The Vatican has yet to clarify Catholic teaching on Hell in the wake of media alleging the Holy Father denied it's existence.
A press release from the Vatican on March 29 simply negated the claim by Eugenio Scalfari, the atheist founder of the Italian newspaper La Repubblica, that he was quoting Pope Francis correctly when Scalfari stated the pope denied the existence of Hell. The Vatican didn't uphold Church doctrine that clearly teaches there is a Hell, damned souls do go there and nobody get's out or disappears as Scalfari alleges that Pope Francis said.
Pope St. Felix III in the fifth century had this to say about leaving people in doubt on doctrinal errors: "Not to oppose error is to approve it; and not to defend truth is to suppress it; and indeed to neglect to confound evil men, when we can do it, is no less a sin than to encourage them."
Pope Francis has upheld authentic Catholic doctrine on Hell in the past. In a 2016 homily given at Casa Santa Marta in Vatican City, the Roman Pontiff said going to Hell is possible and it is forever:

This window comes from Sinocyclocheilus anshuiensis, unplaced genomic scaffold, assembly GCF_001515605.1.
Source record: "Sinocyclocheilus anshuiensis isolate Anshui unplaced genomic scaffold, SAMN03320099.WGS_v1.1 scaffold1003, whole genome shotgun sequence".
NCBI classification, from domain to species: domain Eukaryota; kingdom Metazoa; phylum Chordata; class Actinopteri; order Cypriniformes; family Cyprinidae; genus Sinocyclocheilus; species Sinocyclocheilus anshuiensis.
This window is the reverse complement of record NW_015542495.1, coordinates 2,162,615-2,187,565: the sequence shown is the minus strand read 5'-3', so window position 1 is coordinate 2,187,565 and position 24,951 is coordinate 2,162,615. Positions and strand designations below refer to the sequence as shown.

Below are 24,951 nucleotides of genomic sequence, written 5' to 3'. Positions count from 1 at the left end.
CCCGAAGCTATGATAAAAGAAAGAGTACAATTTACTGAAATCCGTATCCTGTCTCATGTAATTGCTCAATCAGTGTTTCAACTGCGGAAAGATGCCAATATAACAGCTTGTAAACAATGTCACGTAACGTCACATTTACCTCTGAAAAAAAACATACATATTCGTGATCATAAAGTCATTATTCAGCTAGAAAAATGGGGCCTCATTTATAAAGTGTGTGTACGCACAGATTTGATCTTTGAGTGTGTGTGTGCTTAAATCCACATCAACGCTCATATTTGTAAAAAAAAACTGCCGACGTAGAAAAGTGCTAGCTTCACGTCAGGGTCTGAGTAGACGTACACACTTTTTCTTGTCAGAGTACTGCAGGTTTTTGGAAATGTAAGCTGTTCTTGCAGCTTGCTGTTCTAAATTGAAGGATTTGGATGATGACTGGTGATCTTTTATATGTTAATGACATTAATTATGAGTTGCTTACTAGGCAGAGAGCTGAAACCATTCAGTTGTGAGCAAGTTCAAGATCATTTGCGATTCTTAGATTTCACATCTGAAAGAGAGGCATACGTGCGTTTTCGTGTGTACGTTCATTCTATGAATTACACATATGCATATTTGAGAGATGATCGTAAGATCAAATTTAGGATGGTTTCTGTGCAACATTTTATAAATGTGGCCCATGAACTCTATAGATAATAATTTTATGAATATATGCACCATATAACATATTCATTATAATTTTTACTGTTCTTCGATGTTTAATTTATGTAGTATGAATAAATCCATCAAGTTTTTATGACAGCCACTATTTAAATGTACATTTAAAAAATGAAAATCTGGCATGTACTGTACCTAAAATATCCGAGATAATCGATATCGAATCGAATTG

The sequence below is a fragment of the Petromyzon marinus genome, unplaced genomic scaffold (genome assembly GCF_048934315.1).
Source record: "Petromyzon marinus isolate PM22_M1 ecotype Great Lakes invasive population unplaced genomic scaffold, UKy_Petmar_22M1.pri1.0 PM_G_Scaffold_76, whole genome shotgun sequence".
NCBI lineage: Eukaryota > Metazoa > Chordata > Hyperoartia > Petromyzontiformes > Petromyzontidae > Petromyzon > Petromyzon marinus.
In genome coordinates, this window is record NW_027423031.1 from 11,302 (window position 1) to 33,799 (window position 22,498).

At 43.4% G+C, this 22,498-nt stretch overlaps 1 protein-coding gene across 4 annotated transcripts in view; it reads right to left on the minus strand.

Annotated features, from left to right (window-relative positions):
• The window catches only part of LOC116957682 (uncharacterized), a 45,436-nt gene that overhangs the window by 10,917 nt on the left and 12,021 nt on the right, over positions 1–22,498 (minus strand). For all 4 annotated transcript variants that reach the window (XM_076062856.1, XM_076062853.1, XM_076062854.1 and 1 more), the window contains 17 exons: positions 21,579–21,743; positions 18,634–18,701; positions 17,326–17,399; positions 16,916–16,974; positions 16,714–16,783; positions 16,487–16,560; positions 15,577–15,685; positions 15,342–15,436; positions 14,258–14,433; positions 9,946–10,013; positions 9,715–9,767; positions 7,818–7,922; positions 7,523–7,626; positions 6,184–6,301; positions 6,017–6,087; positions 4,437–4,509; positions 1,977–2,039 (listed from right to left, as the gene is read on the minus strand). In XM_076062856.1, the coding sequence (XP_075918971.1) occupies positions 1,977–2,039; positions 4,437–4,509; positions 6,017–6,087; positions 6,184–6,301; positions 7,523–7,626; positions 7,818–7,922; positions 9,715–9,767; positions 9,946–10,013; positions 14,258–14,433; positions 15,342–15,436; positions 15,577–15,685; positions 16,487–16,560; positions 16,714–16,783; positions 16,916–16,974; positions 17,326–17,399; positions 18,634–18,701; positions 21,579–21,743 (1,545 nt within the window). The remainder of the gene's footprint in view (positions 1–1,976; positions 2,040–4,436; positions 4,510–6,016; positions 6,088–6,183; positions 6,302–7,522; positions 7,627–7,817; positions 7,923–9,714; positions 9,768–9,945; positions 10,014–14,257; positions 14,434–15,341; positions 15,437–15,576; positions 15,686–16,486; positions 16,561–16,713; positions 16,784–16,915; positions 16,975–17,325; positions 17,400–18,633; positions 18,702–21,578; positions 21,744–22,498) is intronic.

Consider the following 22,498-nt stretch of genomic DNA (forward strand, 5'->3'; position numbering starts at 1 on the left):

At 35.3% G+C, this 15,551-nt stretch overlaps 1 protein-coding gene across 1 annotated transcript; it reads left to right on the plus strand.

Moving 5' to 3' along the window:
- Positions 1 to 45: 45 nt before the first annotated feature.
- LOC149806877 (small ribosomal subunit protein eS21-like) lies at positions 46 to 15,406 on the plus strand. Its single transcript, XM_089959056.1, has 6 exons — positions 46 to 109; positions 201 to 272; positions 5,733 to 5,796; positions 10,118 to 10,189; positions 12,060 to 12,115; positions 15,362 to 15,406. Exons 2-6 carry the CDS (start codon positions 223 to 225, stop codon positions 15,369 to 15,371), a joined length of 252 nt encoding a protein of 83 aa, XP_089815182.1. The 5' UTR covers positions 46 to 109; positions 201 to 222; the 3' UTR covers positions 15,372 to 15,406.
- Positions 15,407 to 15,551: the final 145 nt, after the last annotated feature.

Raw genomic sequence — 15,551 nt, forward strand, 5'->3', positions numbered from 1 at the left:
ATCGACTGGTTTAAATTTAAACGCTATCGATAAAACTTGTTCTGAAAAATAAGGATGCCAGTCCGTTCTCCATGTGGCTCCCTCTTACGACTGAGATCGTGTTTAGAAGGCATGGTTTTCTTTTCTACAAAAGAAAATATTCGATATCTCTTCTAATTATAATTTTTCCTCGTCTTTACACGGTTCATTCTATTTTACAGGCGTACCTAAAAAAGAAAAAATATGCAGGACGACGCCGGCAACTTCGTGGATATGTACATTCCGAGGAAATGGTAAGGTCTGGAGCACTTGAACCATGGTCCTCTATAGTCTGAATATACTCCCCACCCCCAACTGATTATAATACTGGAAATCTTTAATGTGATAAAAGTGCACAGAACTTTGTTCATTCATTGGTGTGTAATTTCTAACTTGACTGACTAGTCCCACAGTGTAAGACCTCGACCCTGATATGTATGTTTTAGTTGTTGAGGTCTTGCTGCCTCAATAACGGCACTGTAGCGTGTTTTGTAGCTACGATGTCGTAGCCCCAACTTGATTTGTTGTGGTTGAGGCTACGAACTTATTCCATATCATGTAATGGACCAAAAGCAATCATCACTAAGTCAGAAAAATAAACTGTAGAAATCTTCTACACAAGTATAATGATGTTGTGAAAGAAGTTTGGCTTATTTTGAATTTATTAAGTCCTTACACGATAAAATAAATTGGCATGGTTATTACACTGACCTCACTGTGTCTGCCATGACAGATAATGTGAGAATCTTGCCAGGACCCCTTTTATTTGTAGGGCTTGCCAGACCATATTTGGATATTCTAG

No, this is the Truth, because if you do not take care of your heart, because the Lord is with you, and [if] you always live estranged from the Lord, perhaps there is the danger, the danger of continuing to live estranged in this way from the Lord for eternity.
Last week the head of the Maronite Catholic Church, Cdl. Patriarch Béchara Raï, released a handbook on Hell, reaffirming what the Catechism of the Catholic Church teaches on Hell: "It is a 'state' of permanent self-exclusion from communion with God."
"[H]e also repeats that the Church rejects the apocatastasis doctrine, according to which at the end of time, all creatures, including Satan, will be reintegrated into the fullness of the divine," the patriarch asserted.
Watch the panel discuss current confusion on the reality of eternal separation from God in The Download—Hell.